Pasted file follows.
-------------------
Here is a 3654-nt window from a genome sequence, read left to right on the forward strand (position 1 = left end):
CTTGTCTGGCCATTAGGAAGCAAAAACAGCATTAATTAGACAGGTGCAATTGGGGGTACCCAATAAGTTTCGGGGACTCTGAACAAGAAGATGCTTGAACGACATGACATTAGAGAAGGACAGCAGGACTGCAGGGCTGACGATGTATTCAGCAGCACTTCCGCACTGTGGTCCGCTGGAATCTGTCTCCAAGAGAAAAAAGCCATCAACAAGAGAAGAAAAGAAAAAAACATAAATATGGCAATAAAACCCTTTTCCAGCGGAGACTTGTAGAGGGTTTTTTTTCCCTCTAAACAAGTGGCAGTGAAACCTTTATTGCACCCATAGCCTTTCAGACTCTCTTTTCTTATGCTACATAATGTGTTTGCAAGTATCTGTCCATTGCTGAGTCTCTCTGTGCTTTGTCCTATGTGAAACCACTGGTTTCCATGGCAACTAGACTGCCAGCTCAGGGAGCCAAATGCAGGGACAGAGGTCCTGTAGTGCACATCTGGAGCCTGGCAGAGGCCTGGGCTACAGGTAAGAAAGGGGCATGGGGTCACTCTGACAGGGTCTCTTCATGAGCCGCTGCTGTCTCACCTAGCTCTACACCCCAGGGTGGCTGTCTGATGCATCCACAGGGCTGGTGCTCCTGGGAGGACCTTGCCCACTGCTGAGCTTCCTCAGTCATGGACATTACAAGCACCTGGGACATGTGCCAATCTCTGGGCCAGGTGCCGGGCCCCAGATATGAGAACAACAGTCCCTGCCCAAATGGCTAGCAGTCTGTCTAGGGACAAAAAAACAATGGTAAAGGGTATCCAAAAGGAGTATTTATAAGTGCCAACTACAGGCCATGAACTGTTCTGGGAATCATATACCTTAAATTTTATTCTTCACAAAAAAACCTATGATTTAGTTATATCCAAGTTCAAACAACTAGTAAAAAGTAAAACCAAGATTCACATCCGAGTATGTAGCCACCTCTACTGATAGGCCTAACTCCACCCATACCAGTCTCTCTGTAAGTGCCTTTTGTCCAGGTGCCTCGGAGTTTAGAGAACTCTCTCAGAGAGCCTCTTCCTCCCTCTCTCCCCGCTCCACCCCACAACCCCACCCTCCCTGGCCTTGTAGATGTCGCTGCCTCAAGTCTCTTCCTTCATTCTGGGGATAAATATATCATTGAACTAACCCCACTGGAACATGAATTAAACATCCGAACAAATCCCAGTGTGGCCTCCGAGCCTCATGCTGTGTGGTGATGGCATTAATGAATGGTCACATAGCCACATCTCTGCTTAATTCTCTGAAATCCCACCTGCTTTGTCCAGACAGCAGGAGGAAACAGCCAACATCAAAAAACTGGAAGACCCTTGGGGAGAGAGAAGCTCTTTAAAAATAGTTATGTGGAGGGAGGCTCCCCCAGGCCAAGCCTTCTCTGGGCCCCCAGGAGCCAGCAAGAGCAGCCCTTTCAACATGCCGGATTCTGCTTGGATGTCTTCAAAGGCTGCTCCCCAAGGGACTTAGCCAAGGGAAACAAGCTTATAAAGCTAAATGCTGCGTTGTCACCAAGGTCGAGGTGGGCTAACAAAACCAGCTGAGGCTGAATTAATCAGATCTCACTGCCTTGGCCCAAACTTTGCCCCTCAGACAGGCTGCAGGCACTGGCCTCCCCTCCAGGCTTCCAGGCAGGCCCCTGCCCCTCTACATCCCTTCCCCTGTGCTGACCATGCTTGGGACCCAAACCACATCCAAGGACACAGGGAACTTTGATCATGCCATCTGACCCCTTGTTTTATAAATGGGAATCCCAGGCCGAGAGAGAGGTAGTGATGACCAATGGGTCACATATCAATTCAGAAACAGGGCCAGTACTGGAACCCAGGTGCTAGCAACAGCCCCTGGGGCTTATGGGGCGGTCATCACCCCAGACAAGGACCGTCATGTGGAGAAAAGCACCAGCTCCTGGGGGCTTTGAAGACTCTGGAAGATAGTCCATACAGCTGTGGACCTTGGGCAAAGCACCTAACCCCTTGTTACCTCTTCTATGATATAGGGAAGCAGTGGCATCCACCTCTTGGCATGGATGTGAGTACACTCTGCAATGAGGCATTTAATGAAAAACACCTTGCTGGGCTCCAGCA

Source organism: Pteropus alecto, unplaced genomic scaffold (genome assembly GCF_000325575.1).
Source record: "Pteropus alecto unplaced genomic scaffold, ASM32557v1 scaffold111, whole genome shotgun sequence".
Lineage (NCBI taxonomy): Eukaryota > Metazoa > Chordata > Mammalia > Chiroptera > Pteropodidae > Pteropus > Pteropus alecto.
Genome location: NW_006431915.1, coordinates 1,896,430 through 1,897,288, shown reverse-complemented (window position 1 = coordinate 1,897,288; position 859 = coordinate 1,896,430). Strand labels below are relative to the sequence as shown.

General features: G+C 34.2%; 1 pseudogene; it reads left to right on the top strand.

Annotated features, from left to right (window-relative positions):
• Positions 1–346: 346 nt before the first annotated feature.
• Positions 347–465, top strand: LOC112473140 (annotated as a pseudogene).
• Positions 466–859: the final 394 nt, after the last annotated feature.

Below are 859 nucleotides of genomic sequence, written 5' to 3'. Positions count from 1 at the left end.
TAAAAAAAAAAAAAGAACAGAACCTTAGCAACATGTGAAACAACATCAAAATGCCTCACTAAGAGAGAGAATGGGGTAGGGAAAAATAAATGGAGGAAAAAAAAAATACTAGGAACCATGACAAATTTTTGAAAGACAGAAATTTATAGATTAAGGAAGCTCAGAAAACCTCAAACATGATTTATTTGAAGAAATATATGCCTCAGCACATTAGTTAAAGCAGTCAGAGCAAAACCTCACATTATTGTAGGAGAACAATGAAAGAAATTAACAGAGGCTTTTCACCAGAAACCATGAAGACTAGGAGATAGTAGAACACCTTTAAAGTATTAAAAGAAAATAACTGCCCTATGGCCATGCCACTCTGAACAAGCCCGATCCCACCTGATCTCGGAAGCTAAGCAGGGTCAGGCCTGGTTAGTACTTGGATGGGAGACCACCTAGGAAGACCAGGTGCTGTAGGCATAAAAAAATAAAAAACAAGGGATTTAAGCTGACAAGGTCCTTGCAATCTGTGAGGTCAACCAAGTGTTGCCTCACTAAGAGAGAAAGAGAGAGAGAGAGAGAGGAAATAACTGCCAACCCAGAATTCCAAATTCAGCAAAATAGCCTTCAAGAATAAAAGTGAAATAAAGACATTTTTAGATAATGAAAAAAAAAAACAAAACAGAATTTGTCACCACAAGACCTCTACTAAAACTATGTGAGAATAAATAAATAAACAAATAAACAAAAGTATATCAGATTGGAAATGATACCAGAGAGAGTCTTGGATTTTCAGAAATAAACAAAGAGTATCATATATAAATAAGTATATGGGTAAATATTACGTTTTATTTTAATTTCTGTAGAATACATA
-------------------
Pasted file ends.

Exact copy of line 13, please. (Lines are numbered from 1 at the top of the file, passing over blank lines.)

TAAAAAAAAAAAAAGAACAGAACCTTAGCAACATGTGAAACAACATCAAAATGCCTCACTAAGAGAGAGAATGGGGTAGGGAAAAATAAATGGAGGAAAAAAAAAATACTAGGAACCATGACAAATTTTTGAAAGACAGAAATTTATAGATTAAGGAAGCTCAGAAAACCTCAAACATGATTTATTTGAAGAAATATATGCCTCAGCACATTAGTTAAAGCAGTCAGAGCAAAACCTCACATTATTGTAGGAGAACAATGAAAGAAATTAACAGAGGCTTTTCACCAGAAACCATGAAGACTAGGAGATAGTAGAACACCTTTAAAGTATTAAAAGAAAATAACTGCCCTATGGCCATGCCACTCTGAACAAGCCCGATCCCACCTGATCTCGGAAGCTAAGCAGGGTCAGGCCTGGTTAGTACTTGGATGGGAGACCACCTAGGAAGACCAGGTGCTGTAGGCATAAAAAAATAAAAAACAAGGGATTTAAGCTGACAAGGTCCTTGCAATCTGTGAGGTCAACCAAGTGTTGCCTCACTAAGAGAGAAAGAGAGAGAGAGAGAGAGGAAATAACTGCCAACCCAGAATTCCAAATTCAGCAAAATAGCCTTCAAGAATAAAAGTGAAATAAAGACATTTTTAGATAATGAAAAAAAAAAACAAAACAGAATTTGTCACCACAAGACCTCTACTAAAACTATGTGAGAATAAATAAATAAACAAATAAACAAAAGTATATCAGATTGGAAATGATACCAGAGAGAGTCTTGGATTTTCAGAAATAAACAAAGAGTATCATATATAAATAAGTATATGGGTAAATATTACGTTTTATTTTAATTTCTGTAGAATACATA